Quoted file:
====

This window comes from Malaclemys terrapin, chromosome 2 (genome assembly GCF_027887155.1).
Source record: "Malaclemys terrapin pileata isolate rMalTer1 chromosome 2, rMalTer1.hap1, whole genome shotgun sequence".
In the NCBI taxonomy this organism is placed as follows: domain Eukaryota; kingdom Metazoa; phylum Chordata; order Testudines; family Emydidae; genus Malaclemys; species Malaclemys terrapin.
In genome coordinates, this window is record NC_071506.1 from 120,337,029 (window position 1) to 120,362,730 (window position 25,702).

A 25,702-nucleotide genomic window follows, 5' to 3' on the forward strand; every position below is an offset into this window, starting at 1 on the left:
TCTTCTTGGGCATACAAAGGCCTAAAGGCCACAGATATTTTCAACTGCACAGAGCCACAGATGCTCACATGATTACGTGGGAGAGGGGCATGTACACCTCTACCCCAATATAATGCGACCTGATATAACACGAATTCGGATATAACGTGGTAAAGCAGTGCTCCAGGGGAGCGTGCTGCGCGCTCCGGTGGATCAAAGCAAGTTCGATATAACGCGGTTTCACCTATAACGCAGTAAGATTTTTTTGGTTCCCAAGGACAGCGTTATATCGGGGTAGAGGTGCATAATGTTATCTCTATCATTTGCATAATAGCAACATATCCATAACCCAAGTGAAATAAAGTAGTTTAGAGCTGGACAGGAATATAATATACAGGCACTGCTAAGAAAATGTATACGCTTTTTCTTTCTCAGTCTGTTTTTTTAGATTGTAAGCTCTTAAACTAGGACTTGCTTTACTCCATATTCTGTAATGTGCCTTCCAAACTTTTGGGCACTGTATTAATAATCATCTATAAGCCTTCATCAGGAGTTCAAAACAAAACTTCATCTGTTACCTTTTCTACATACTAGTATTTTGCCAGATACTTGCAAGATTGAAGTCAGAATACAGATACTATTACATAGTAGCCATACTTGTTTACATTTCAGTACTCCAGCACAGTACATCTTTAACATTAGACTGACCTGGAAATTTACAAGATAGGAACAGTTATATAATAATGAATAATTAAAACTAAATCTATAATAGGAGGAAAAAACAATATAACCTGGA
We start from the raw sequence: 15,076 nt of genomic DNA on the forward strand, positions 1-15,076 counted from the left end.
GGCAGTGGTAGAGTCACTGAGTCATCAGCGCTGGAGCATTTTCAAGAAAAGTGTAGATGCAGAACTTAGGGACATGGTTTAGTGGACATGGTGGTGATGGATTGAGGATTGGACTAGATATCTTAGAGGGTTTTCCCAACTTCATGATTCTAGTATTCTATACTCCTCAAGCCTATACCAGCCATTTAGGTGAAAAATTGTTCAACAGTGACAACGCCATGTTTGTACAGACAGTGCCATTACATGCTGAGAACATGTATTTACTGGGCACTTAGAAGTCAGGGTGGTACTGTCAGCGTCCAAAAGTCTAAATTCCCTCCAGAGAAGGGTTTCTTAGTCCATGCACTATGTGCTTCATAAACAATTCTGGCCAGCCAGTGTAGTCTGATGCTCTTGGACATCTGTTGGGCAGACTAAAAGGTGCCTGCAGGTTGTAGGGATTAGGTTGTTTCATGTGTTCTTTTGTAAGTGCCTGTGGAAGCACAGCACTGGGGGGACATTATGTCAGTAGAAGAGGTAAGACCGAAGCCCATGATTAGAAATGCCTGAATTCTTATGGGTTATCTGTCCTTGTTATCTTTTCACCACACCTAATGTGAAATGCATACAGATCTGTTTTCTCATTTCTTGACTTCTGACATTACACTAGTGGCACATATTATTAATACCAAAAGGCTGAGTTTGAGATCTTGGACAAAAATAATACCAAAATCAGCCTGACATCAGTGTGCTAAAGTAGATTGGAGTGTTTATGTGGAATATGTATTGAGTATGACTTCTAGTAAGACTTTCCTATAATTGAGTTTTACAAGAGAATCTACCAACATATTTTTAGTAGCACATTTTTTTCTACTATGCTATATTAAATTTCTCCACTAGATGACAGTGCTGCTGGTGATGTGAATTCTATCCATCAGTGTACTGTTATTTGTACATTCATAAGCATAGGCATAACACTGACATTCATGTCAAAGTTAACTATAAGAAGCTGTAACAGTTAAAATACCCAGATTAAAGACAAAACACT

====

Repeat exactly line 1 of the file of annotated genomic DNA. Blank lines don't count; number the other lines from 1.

This window comes from Malaclemys terrapin, chromosome 2 (genome assembly GCF_027887155.1).